Tag Archives: Chateau St. Jean

Father's Day wine 2018

Father’s Day wine 2019

Father's Day wineFather’s Day wine 2019: Four wines to make Dad proud

Every year at Father’s Day, we’re told to buy Dad a big red wine. Because, after all, isn’t that what Dad is supposed to want? Maybe. But the most important thing to know is to buy Dad what he likes for Father’s Day wine 2019. Keep the blog’s wine gift-giving guidelines in mind throughout the process: Don’t buy someone wine that you think they should like; buy them what they will like.

Father’s Day wine 2019 suggestions:

Eberle Syrah Steinbeck Vineyard 2017 ($32, sample, 14.2%): This red wine from California’s Paso Robles is balanced and almost nuanced — which doesn’t happen all that often with Paso syrah. Look for black fruit, a little earth, a just enough richness, and a wine that is clean and full on the finish. Highly recommended, assuming the price doesn’t scare you off.

Ryder Estate Pinot Noir Rose 2018 ($14, sample, 13%): This is what the once-legendary Toad Hollow rose demonstrated to in the old days — tart cherry, a little ripe strawberry, and a long and pleasing finish that shows off the fruit. Not sweet, but fruity in the California style. Ryder is making a name for itself as one of the best $10 and $12 producers in the country. Highly recommended.

Pedroncelli Friends.white 2018 ($12, purchased, 12.9%): Yes, a corny name, but this California white blend from one of my favorite producers is always well made and a value. The gewurtztraminer balances the sauvignon blanc, but doesn’t sweeten the wine. Pleasantly tart, fresh, and enjoyable — some citrus (lemon?) and an appealing crispness. Highly recommended.

Chateau St. Jean Brut Rose NV ($15, sample, 13%): I expected almost nothing from this California bubbly, and was once again proved wrong — taste the wine before you judge it. Quality charmat method wine with a little more style and appeal than Prosecco, including some very nice berries and a creaminess that one doesn’t expect in charmat sparkling.

More Father’s Day wine:
Father’s Day wine 2018
Father’s Day wine 2017
Father’s Day wine 2016
Expensive wine 118: Bonny Doon Le Cigare Volant 2013

Mini-reviews 62: Hot to Trot, Sauzet, Dr. Pauly, Chateau St. Jean

Mini-reviews 62: Hot to Trot, Sauzet, Dr. Pauly, Chateau St. JeanReviews of wines that don ?t need their own post, but are worth noting for one reason or another. Look for it on the final Friday of each month.

? 14 Hands Hot to Trot Red 2012 ($9, purchased, 13.5%): The problem with this red blend is not that it’s very ordinary and slightly sweet (probably somewhere around E&J Gallo’s Apothic), but that it doesn’t say, on either front or back label, that it isn’t dry. As has been noted many times here and elsewhere, producers have an obligation to share that information. Otherwise, dry red drinkers will buy something they don’t want and sweet red drinkers will pass it by. The Wine Curmudgeon expects more from 14 Hands than this kind of winery sleight of hand.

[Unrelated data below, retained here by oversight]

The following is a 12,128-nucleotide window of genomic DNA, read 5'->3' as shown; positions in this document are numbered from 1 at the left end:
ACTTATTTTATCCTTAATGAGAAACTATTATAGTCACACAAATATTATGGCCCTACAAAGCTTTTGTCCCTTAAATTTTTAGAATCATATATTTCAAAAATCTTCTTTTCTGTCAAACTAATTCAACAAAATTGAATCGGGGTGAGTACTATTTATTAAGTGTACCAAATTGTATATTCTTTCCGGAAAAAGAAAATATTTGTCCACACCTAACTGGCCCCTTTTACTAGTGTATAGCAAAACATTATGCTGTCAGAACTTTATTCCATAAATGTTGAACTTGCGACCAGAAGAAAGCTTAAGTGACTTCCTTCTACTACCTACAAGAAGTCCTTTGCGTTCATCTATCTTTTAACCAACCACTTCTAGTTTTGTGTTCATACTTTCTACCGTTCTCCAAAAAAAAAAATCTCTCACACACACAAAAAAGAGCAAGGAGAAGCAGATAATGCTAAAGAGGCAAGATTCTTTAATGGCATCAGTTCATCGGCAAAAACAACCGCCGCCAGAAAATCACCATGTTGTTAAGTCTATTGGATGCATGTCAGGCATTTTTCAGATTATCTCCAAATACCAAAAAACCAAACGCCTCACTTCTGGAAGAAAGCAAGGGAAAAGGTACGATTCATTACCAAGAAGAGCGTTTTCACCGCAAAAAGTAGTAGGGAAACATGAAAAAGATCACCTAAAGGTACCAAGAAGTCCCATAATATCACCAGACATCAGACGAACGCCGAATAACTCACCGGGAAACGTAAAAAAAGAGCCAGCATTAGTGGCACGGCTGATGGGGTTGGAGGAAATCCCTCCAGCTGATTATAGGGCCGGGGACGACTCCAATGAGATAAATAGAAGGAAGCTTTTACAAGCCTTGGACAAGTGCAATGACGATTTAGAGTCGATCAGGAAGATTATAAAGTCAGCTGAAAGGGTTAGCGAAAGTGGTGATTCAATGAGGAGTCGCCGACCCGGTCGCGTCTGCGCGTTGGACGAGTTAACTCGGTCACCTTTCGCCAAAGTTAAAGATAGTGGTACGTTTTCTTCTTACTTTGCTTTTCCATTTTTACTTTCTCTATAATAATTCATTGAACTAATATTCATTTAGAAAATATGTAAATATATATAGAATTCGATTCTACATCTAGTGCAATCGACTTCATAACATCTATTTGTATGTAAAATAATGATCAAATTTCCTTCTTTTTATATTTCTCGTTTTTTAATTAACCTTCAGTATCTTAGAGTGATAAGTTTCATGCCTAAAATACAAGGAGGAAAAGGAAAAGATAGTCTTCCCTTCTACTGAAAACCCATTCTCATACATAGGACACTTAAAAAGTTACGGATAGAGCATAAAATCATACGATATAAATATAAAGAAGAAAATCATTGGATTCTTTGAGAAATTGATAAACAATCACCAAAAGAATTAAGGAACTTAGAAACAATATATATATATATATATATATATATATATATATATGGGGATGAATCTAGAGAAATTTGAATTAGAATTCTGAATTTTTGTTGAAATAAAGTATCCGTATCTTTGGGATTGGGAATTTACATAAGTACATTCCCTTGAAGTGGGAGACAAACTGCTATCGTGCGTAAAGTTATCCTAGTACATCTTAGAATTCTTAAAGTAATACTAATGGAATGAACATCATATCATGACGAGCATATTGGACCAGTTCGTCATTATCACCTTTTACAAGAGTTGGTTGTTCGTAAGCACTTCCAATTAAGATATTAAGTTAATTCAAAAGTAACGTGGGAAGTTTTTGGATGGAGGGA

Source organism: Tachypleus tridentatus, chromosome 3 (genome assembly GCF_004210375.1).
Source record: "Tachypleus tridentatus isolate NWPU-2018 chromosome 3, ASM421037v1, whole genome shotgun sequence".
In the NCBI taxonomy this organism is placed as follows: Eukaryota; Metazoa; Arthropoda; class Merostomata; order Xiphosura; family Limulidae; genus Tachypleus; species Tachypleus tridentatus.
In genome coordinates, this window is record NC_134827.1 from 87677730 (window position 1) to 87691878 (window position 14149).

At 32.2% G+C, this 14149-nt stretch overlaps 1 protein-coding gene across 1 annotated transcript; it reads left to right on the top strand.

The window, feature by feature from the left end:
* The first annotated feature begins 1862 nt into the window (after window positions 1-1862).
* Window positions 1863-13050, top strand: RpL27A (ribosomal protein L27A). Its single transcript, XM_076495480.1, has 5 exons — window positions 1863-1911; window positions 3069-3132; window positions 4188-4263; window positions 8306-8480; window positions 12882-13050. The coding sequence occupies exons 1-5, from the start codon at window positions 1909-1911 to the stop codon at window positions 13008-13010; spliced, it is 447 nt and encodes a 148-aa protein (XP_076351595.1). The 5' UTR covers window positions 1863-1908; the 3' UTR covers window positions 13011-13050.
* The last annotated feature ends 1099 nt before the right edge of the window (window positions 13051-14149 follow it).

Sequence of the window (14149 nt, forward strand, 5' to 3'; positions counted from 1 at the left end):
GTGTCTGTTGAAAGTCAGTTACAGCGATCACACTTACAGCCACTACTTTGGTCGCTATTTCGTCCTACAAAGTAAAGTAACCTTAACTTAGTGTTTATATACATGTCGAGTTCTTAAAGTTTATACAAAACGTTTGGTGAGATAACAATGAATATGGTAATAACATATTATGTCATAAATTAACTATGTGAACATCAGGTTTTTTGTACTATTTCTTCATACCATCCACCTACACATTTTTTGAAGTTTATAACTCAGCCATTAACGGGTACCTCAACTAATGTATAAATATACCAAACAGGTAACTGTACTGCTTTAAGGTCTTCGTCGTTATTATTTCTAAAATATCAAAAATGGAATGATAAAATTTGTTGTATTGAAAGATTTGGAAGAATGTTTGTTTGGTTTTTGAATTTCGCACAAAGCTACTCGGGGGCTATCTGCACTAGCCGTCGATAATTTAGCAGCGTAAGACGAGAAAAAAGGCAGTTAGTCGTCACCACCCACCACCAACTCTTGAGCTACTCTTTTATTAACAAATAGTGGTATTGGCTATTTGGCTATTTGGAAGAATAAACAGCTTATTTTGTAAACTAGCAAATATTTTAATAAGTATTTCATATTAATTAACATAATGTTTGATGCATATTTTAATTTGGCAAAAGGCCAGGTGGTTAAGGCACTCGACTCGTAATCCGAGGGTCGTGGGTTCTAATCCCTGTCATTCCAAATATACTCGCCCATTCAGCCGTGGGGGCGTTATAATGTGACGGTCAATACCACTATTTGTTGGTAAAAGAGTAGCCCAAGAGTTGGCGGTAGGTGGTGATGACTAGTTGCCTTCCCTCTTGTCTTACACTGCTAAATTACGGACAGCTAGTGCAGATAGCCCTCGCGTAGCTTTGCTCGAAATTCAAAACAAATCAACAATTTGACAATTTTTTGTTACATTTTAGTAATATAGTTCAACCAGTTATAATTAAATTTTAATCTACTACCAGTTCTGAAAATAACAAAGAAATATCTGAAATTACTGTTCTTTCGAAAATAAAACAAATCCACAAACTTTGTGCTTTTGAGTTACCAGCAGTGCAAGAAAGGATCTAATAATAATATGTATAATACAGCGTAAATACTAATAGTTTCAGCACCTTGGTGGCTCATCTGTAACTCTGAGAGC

? Etienne Sauzet Bourgogne Blanc 2012 ($43, purchased, 12.5%): Impeccable white Burgundy (chardonnay from the Burgundy region of France) from one of my favorite producers. Layers and layers of complexity, just like much more expensive wines from specific appellations within Burgundy. Still young, and I could have held on to it for six months or more. Some oak when first opened, but the wine eventually evens out to become a traditional Sauzet with white pepper and green apple fruit. Very reasonably priced considering the quality. Highly recommended.

? Dr. Pauly-Bergweiler Bernkasteler Badstube am Doctorberg Riesling Kabinett 2010 ($27, purchased, 7.5%): Gorgeous German riesling, rich and full, with honey, lemon, and minerality — exactly the way it should be, as anyone who appreciates this kind of wine can attest. Yes, it’s sweet, but it’s supposed to be; in fact, it’s surprisingly heavy and needs food (tuna steaks, perhaps?). Highly recommended.

? Chateau St. Jean Fum Blanc 2012 ($12, sample, 13.5%): California sauvignon blanc is flabby, heavy, and without any sort of style or grace, to say nothing of fruit. This used to be one of those wines that you could always count on; now it’s stuff sold at the grocery store.

Expensive wine 46: Chateau St. Jean Cinq Cepages 2005

Chateau_St_Jean_Cabernet_Sauvignon_Cinq_CepagesThis is a classic California wine, practically dating to the state ?s wine pre-history. In 1990, when the first vintage was bottled, Robert Parker had barely scratched the surface of California wine.

This is a critical part of the success of Cing Cepages, a red blend that is mostly cabernet sauvignon. It has an identity that few other high-end, highly-valued, and highly-scored wines have, which give it a basis for comparison. Each vintage doesn ?t exist in a vacuum, ready to be discarded when the next winemaking trend comes along.

This does not mean that the wine doesn ?t change, because it should. The weather and soil aren ?t constant, and different winemakers bring different approaches. But the change comes within the house style, something that doesn ?t happen often enough in this country.

The 2005 ($75, sample, 14.4%) is just getting ready to enjoy, is still available, and at a discount. I had it with prime rib and Yorkshire pudding, and the pairing couldn ?t have been better. Look for rich black fruit that is well forward, but complemented by  layers and layers of flavor (graphite even). This is an iconic wine, and it's easy to see why after you ?ve tasted it.